It's an all-too-common story around the world: a train comes down the tracks, a despondent person runs in its way.

It's sometimes the horrible meaning behind the phrase "police activity on the tracks" that you hear on radio traffic reports. In a production by Lantern Theater Company, it's also the theme of South African playwright Athol Fugard's "The Train Driver," his two-person play set in a graveyard where unidentified people are buried.

There, in what was once a black township and is now a rough and scary neighborhood, a white man has come to find one, and maybe two, bodies. He is fallen and frantic, and looks every bit the part – the locally-based Peter DeLauier, a single large curl dangling over his forehead, is remarkable in the role. The white man tells the gravedigger who lives at the ramshackle graveyard that he's come to curse the woman's corpse when he find it.

Or if he finds it. None of these graves has real markers with names – only a tin can here, a few stones there, an occasional dish or hubcap. These bodies are the unclaimed leftovers of the earth's souls, "the ones with no names" as the gravedigger puts it.

Still, the man insists. He is angry and confused, a train engineer who looked below into the eyes of a woman in the final second of her life. She was with a baby. Her tragedy becomes his.

As night falls and the place becomes ever more dangerous, the grave-digger allows the train driver to stay with him and resume his search the next day. The gravedigger – beautifully rendered by Kirk Wendell Brown, whose reactions are perfect during long periods of exposition by the white man – suggests that if a white person is found on the property, both their lives are at risk.

Fugard, whose masterful stage work exploring South Africa's apartheid and a lifetime Tony Award honoree (he is 81), wrote "The Train Driver" in 2010. There's also mastery in this play, in the way it illuminates two different South Africas as they exist after apartheid – a white one and a very poor black one, as different as two plants but tied to the same path in orbit.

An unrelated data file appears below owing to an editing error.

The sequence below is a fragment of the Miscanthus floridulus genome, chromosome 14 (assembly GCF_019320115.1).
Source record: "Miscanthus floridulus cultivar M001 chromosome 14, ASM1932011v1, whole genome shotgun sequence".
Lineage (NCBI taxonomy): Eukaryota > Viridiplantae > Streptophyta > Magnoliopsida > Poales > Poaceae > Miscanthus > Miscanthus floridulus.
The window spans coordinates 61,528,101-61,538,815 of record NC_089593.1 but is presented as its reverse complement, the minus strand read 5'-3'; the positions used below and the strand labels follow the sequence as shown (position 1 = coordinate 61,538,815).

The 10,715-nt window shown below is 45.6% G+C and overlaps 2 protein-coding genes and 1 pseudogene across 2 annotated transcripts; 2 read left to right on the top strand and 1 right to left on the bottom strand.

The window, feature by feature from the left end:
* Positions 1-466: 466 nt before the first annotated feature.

Yet it's not as strong as a piece of theater. The 90-minute one-act doesn't have much literal room to move – although under Matt Pfeiffer's thoughtful direction for Lantern Theater, it physically moves whenever possible – because the real action here is internal. It's the melding of minds between the two characters as they begin to understand and even trust one another.

Fugard takes his time – too casually – setting up this circumstantial accord. We hear stories about this and that from the past. The dialogue, much of it in darkness after night falls, becomes a little forced and sleepy. We know these are awkward moments for both men, and a story about what my mother said or did seems out of the moment, or fails to move the moment along. Much of it also becomes the train driver's monologue.

But leave it to Fugard. Once he's finally established an affinity between the two men, the play shifts into another dramatic gear, an impressive one that underscores the sense of hopelessness that Fugard is a master at creating. In the meantime, though, he's created an transformation between the two men that's the most powerful element of "The Train Driver," and that shines through the darkness in Lantern's production.

 


"The Train Driver," produced by Lantern Theater Company, runs through May 4 at St. Stephen's Theater, 10th and Ludlow Streets (between Market and Chestnut). 215-829-0395 or www.lanterntheater.org.